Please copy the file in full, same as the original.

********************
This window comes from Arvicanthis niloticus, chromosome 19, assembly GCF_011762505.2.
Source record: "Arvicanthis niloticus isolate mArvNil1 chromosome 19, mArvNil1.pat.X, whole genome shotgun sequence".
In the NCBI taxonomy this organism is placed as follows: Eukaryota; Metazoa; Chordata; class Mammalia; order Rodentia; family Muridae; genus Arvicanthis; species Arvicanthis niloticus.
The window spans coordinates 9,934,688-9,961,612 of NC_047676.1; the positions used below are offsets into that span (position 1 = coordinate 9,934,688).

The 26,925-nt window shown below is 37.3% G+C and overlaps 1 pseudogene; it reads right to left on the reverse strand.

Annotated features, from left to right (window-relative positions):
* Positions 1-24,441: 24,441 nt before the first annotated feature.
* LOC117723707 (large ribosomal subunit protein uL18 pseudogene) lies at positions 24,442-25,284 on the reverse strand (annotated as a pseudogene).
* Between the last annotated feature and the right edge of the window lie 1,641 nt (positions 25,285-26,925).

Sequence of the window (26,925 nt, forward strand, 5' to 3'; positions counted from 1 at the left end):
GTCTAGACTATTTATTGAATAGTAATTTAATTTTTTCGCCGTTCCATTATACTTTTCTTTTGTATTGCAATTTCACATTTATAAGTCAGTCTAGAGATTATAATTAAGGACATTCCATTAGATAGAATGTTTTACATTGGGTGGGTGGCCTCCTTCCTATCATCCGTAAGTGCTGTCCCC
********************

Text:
This window comes from Arvicanthis niloticus, chromosome 19, assembly GCF_011762505.2.
Source record: "Arvicanthis niloticus isolate mArvNil1 chromosome 19, mArvNil1.pat.X, whole genome shotgun sequence".
In the NCBI taxonomy this organism is placed as follows: Eukaryota; Metazoa; Chordata; class Mammalia; order Rodentia; family Muridae; genus Arvicanthis; species Arvicanthis niloticus.
The window spans coordinates 9,934,688-9,961,612 of NC_047676.1; the positions used below are offsets into that span (position 1 = coordinate 9,934,688).

The 26,925-nt window shown below is 37.3% G+C and overlaps 1 pseudogene; it reads right to left on the reverse strand.

Annotated features, from left to right (window-relative positions):
* Positions 1-24,441: 24,441 nt before the first annotated feature.
* LOC117723707 (large ribosomal subunit protein uL18 pseudogene) lies at positions 24,442-25,284 on the reverse strand (annotated as a pseudogene).
* Between the last annotated feature and the right edge of the window lie 1,641 nt (positions 25,285-26,925).

Sequence of the window (26,925 nt, forward strand, 5' to 3'; positions counted from 1 at the left end):
GTCTAGACTATTTATTGAATAGTAATTTAATTTTTTCGCCGTTCCATTATACTTTTCTTTTGTATTGCAATTTCACATTTATAAGTCAGTCTAGAGATTATAATTAAGGACATTCCATTAGATAGAATGTTTTACATTGGGTGGGTGGCCTCCTTCCTATCATCCGTAAGTGCTGTCCCC